Full story https://www.bbc.co.uk/sport/formula1/47422390
Formula 1 is being reinvented - some might say revolutionised - and if it's a success, it will be closer, more competitive and more exciting.
Everyone involved in the sport has known for years that one of its biggest problems is that the cars cannot easily race closely together. Now, F1's bosses have set themselves the task of addressing this in time for a major reset of the many aspects of the sport in 2021, and they believe they are getting somewhere.
"I'm confident we are going to make a big step forward," says Pat Symonds, Formula 1's technical director and the man leading research into the new-look F1. "I think we'll have a much more race-able car. I think we'll have a better-looking car."
Revealing exclusive details about the cars that will race in 2021, this is how they are planning to do it.
What's the problem?
Symonds and his small team of former F1 engineers at the central London headquarters of the sport's owners Liberty Media have been looking at ways of solving a problem that has haunted the sport for decades.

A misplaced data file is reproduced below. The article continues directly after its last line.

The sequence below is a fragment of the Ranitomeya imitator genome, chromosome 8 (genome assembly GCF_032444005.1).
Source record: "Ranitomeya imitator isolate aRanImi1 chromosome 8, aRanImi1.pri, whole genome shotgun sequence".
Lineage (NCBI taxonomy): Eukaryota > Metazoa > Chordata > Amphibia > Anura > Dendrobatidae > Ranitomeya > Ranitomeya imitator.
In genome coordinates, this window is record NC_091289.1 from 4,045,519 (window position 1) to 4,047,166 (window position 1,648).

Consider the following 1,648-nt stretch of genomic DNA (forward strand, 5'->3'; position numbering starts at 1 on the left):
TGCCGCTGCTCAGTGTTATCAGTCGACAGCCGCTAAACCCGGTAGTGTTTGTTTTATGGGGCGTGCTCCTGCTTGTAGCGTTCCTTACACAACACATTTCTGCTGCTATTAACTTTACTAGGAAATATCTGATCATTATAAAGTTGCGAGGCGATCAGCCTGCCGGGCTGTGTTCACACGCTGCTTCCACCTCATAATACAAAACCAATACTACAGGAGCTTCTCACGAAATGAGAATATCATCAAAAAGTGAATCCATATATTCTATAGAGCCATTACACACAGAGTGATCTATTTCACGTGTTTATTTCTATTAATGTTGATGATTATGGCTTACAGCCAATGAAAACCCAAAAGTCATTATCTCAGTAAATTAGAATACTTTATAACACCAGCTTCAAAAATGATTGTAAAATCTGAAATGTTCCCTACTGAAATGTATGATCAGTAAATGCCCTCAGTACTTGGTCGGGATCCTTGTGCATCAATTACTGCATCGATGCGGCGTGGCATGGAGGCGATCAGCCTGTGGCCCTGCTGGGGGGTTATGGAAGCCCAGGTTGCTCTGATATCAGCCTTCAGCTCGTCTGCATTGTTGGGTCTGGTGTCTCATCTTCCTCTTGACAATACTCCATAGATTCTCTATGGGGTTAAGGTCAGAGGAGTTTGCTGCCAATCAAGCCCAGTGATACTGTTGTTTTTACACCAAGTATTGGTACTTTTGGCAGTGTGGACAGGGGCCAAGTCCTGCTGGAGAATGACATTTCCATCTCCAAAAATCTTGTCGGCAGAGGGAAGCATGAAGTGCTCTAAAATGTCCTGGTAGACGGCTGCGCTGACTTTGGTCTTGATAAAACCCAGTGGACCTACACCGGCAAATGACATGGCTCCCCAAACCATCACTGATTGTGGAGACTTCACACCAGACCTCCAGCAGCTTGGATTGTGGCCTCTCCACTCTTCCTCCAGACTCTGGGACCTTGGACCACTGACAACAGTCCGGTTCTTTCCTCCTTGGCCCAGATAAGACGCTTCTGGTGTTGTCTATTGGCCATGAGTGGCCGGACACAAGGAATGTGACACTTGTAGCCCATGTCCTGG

The current cars have awesome performance, with braking forces as much as six times the force of gravity and cornering forces that can top 5G. But the way they generate that performance is exactly why drivers find it so difficult to race.
The performance comes from huge amounts of aerodynamic downforce. But the cars can only generate that load if they are driving on their own. Put another car in front of them, and the airflow to the car behind is badly disrupted - and that has a huge effect on how much downforce it can create.
A 2018 F1 car following another car within 10 metres would lose as much as half of its total downforce. So it is literally physically impossible for that car to keep up.
They only way a car behind could follow at the same speed as one in front was if it fell back to about two seconds adrift, out of this 'dirty air'. Which by definition makes it impossible to overtake it.
To look at it from a performance perspective, on the vast majority of F1 circuits in 2018, a car following behind needed to have a lap-time advantage of nearly two seconds to overtake the one in front.
In other words, two closely matched cars competing for the lead cannot reasonably be expected to overtake each other. In many ways, it's a miracle there is any overtaking.